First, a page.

Tag Archives: Red-stickered

Christchurch heritage buildings approved for demolition #eqnz

Canterbury Earthquake
Media advisory – Tuesday 15 March 2011, 1930 hours

Process for approving deconstruction
In the case of heritage buildings, a robust process is followed that involves an assessment by Heritage and by Lifelines (utilities) and an inspection carried out by a suitably qualified engineer.
Every endeavour is being made to contact all owners of buildings if demolition or deconstruction is necessary.
There will be no salvaging of materials in buildings unless it is by the building owner or those contracted to carry out salvage work.

Heritage buildings approved for deconstruction
* Provincial Hotel – 274 Cashel Street
* 112 Centaurus Road – Dwelling
* Cathedral Grammar – Chester Street West 8 (2), Stratham Building
* Austral Building – 603 – 615 Colombo Street (includes 170 Tuam Street)
* Bean Bags and Beyond – 626 (aka 626) Colombo Street
* 625 – 629 Colombo Street – Commercial buildings
* Wave House/Winnie Bagoes – 194 Gloucester Street
* Hereford Court – 116 Hereford
* Piko Whole Foods – 229 Kilmore Street
* Park Lane Handbags – 111 – 113 Lichfield Street
* Former Ridley Building – 116 Lichfield Street
* Nurse Maude – 192 Madras Street
* Charlie Backpacker – 268 Madras Street
* Former City Council Offices – 198 Manchester Street
* Forbes Building – 17 Norwich Quay 17, Lyttleton
* Rhodes Memorial Hospital – Overdale Drive 2
* Edison Hall, Workshop, Witchery – 230 – 232 Tuam St
* Domo – 236 Tuam St
* Fuller Brothers Ltd – 180 Tuam Street
* Addington Flour Mill – 14 Wise Street
* Gopals Restaurant and Pedros Restaurant – 143 Worcester Street

This totals 21 buildings, but note that Colombo Street’s Austral Building also includes 170 Tuam Street and there are multiple buildings included in the Colombo Street addresses
NB: This list differs slightly from the list provided at the media briefing today.

Deconstruction of Addington (aka Old Woods) Flour Mill, 14 Wise St
This deconstruction was triggered by USAR, who recommended the partial or total deconstruction of the building for rescue or recovery purposes or because it presents an unacceptable safety risk from aftershocks.
There are three separate buildings on site that were assessed:

* the mill building itself that has the greatest heritage value,
* a chimney, and
* a brick-clad silos assessed as having a lesser heritage value.

The silos and chimney were badly damaged. The mill building itself was assessed as repairable. The engineer’s report recommended the deconstruction of the silos and the chimney only.
This approved deconstruction sign-off process was followed in this case and the recommendation provided to the National Controller for approval/signature on March 3.

Weblink

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Photograph of quake-damaged Addington mill building
By @Motmunter, Campbell Live cameraman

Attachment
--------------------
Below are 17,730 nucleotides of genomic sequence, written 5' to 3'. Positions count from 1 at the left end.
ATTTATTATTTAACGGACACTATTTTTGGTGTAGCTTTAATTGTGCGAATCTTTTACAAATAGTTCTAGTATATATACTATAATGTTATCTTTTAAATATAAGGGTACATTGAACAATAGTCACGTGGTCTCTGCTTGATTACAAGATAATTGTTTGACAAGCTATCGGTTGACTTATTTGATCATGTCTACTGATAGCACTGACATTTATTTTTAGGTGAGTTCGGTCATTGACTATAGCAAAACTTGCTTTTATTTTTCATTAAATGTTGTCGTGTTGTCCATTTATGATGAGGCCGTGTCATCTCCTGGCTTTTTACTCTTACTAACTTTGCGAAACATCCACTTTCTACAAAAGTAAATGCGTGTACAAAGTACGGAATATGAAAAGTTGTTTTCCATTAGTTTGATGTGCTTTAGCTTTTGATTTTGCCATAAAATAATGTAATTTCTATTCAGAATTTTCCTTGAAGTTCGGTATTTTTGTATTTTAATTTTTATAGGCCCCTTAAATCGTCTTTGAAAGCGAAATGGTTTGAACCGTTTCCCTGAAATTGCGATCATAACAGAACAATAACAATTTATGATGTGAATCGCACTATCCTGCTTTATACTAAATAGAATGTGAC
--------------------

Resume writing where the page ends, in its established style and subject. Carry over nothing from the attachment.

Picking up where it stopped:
Posted by Elizabeth Kerr

13 Comments

Filed under #eqnz, Architecture, Construction, Design, Economics, Geography, Heritage, Politics, Project management, Site, Town planning, Urban design

Letter from Christchurch 2 #eqnz

UPDATED

Today’s Press has more examples of high-handed action.

The Piko Whole-Foods Co-op store – an important social and architectural landmark – had its top storey removed before the owners knew what was going to happen. The heritage team at Christchurch City Council worked with the owners to try and stop the demolition but the top floor had already gone by the time they got there and its landmark value has been completely destroyed. The building had been earthquake strengthened within the past few years and though it did have some serious damage it is far from clear that it was beyond repair.

It had the misfortune to be sited on a major intersection of the one way system and we all know that free movement of cars must be put ahead of buildings. There was absolutely no question of people being in the building and thorough shoring up should have ensured public safety.

There is some sort of process for group 1 & 2 listed buildings, plus NZHPT registered buildings – a cursory sort of report by the heritage planners (they are so overwhelmed that the reports are completely perfunctory) – and a report from the NZHPT and/or council engineer, but the Civil Defence Controller has the final say.

I am not sure that NZHPT is fighting too hard anyway from what I can gather – because people have been killed (mainly in modern buildings) they seem to have taken the view that they can’t push hard for heritage.

If the owner can be identified (not always easy) they might be given 24 hours notice so have a chance to argue for a delay. If buildings are unlisted and simply make an important contribution to the character of a precinct, no process is required at all. Nothing at all can be done to try and avert demolition.

There seems to have been some agreement made between Civil Defence and the council staff involved with Civil Defence, that no cordons to protect the public from buildings needing repair will be put in place if they would encroach into a road – as long as they take that view not much will be saved.

As a result of tonight’s meeting a delegation of heritage advocates and business people are going to try and meet the Civil Defence Controller tomorrow to urge a slow down, but whether they will even be granted an appointment is far from certain.

We are meeting again on Friday to plan our next steps, especially if the appeal to the Controller fails to have any impact. The scary thing is the Government can just keep on extending the state of emergency.

{Letter received by What if? on Tuesday, 8 March 2011 11.24pm. Names removed to protect identities. -Eds}

(9.00am) What if? learned the group has been granted a meeting today with the Civil Defence Controller.

Posted by Elizabeth Kerr

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